There are so many innovative programs popping up within child welfare. Today, Partners for Our Children highlights Children’s Corps, an initiative of Fostering Change for Children based in New York City. Children’s Corps aims to improve vulnerable children’s well-being and chances for success by building a workforce with highly-skilled and dedicated child welfare workers who have the potential to become leaders in the field. Fostering Change for Children holds its Children’s Corps Summer Training Academy at Columbia University School of Social Work, and partners with various organizations to achieve its mission to “help children and families by creating positive solutions to challenges within the child welfare system”.

It’s fall in New York City, but the ice cream trucks in Spanish Harlem don’t seem to know this as they entice children and adults with cold treats to the tune of “Jingle Bells”. Watching the kids, big and small, run down the ice cream truck and then turn around with smiles and already-sticky faces and fingers makes me think of my childhood home. And while such nostalgia brings joyful memories, I also cannot help but to think about the many youth in this country’s child welfare system that might struggle to identify a “home” of their own.

What does “home” mean to you? A stable environment with unconditional love and support, or moving from place to place and with no sense of a permanent future? While both are possibilities for children and youth in foster care, the latter is far too often the reality faced by youth-in-care. The New York City child welfare system continues to improve its practice by introducing innovative approaches, yet children enter foster care everyday due to larger systemic issues which impact families in underserved and underprivileged communities at alarming rates. Poverty and poverty-related challenges, structural inequality, and racially biased decision making are some of the factors that contribute to the disproportionate representation of children of color in child welfare [1]. Battling racism and classism are worthy fights: fights social workers sign up to undertake. While racism, classism, and all the other “-isms” appear to be never-ending wars, there are smaller battles child welfare professionals and organizations can and should win.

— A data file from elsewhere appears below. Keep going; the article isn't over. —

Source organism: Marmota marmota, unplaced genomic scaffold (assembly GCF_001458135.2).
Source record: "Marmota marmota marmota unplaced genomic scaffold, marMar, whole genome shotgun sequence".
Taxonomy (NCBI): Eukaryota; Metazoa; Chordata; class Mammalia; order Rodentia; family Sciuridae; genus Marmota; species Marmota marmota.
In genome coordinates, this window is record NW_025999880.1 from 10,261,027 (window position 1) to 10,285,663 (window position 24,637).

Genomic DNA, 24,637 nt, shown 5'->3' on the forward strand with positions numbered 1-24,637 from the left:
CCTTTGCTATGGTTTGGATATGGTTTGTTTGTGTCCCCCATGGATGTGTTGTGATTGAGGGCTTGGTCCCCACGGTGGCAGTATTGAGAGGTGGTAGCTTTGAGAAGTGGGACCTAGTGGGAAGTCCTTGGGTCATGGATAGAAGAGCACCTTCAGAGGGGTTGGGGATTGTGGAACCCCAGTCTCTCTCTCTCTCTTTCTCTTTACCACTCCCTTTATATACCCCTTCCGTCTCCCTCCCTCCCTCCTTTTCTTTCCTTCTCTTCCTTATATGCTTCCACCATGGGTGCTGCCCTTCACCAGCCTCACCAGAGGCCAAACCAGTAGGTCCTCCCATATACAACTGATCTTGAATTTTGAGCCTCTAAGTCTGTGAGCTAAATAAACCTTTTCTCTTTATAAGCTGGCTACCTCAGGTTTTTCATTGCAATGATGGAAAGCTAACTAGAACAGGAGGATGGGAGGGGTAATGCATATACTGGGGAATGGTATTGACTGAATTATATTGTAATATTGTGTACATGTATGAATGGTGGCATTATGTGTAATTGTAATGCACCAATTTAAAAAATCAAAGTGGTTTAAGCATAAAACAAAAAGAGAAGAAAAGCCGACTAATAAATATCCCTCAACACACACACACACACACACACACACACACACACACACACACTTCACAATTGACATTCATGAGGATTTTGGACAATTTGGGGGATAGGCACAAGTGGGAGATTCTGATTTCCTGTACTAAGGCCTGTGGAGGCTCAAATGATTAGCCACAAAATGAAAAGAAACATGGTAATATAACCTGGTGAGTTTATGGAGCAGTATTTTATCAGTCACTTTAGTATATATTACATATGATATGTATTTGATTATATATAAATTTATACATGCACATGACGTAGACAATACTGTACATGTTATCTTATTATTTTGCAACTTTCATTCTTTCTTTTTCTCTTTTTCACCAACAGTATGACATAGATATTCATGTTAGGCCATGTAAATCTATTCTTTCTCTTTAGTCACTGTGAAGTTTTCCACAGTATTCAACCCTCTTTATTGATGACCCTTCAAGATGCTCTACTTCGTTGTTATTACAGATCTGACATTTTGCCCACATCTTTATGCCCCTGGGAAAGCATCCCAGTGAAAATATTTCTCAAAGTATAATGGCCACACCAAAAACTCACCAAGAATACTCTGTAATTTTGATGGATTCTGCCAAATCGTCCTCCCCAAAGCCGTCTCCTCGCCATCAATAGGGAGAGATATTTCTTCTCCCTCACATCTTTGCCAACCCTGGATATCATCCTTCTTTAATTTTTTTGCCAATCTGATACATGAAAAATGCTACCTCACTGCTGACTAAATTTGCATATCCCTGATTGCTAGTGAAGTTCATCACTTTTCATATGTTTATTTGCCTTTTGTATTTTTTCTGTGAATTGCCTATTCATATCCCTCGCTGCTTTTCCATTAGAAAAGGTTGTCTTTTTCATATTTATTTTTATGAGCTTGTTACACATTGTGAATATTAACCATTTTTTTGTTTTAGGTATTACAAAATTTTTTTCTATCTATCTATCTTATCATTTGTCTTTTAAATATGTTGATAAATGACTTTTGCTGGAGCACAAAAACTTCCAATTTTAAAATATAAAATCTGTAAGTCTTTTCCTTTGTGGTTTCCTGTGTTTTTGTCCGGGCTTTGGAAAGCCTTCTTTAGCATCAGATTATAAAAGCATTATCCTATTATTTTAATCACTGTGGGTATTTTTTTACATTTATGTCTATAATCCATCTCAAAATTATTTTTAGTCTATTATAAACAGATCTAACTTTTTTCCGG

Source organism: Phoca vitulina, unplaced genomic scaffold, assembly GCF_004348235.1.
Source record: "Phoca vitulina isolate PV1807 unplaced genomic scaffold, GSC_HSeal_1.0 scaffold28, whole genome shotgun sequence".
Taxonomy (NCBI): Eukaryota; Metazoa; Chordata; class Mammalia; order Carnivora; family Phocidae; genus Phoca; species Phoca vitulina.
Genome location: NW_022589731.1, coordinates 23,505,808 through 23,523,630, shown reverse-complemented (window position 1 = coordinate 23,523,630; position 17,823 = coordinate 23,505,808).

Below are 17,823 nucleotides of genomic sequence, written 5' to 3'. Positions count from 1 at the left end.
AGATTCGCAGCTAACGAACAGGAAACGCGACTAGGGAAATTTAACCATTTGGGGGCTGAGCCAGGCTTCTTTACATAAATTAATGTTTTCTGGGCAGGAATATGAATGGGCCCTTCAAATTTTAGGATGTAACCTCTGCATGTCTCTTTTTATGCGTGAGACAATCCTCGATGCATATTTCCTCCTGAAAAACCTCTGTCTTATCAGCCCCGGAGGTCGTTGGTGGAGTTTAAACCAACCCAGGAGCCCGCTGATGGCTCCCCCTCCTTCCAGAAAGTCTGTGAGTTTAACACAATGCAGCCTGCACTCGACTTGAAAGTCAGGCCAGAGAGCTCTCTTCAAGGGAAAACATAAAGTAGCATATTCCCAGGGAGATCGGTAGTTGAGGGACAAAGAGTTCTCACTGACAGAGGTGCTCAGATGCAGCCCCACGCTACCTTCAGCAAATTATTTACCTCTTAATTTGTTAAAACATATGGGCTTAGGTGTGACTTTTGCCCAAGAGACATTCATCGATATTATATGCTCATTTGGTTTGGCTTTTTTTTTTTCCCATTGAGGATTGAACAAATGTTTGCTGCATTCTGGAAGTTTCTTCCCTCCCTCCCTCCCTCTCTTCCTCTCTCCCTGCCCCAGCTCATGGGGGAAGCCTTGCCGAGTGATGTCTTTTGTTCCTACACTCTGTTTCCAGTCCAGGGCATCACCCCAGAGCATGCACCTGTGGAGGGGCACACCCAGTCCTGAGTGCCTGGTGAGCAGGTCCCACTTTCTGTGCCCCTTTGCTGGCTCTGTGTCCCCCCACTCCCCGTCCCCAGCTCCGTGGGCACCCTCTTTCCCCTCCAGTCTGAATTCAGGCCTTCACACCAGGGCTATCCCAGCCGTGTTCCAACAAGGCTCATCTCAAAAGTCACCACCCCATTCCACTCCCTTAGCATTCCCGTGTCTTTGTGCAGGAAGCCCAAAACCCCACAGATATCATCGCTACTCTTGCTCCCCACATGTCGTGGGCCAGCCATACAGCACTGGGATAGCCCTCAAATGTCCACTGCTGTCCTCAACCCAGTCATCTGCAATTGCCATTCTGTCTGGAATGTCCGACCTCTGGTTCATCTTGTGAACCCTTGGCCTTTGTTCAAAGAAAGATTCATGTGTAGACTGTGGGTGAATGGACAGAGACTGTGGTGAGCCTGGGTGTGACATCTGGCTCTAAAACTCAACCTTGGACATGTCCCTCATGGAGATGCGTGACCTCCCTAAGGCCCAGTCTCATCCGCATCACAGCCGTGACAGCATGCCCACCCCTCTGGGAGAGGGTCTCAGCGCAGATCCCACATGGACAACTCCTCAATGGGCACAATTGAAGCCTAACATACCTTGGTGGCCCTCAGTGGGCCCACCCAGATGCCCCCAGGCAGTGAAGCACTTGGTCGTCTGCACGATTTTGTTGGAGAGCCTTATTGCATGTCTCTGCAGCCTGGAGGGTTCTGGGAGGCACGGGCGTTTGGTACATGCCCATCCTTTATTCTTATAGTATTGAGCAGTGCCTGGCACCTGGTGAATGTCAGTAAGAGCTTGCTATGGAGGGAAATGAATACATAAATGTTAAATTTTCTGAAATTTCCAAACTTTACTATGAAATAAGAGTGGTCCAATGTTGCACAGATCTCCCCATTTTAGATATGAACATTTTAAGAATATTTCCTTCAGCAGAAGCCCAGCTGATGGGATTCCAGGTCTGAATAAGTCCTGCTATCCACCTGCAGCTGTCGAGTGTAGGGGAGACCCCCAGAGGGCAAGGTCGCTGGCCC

One winnable battle is child welfare caseworker retention. Ninety percent of state child welfare agencies report difficulty in recruiting and retaining workers [2]. Exceedingly high numbers of caseloads, poor working conditions, high turnover rates, and a poor public perception of the child welfare system are widely recognized as problems that contribute to the difficulty of attracting high-quality, innovative, and committed staff [3]. Turnover of child welfare caseworkers negatively impacts youth-in-care, families involved in child welfare systems, and the organizations that serve these youth and families. Caseworker retention directly affects a child spending one more holiday away from a permanent home. A Milwaukee study by Flower, McDonald, and Sumski (2005) found that fewer changes in caseworkers increases the chances of permanency exponentially for youth-in-care (i.e. Children with one caseworker achieve permanency in 74.5% of cases. But the more caseworkers involved in a child’s life, the less chance that child has to achieve permanency, ranging from 17.5% for children with two case managers, to the devastatingly low rate of 0.1% for children who had six or seven caseworkers during their time in care).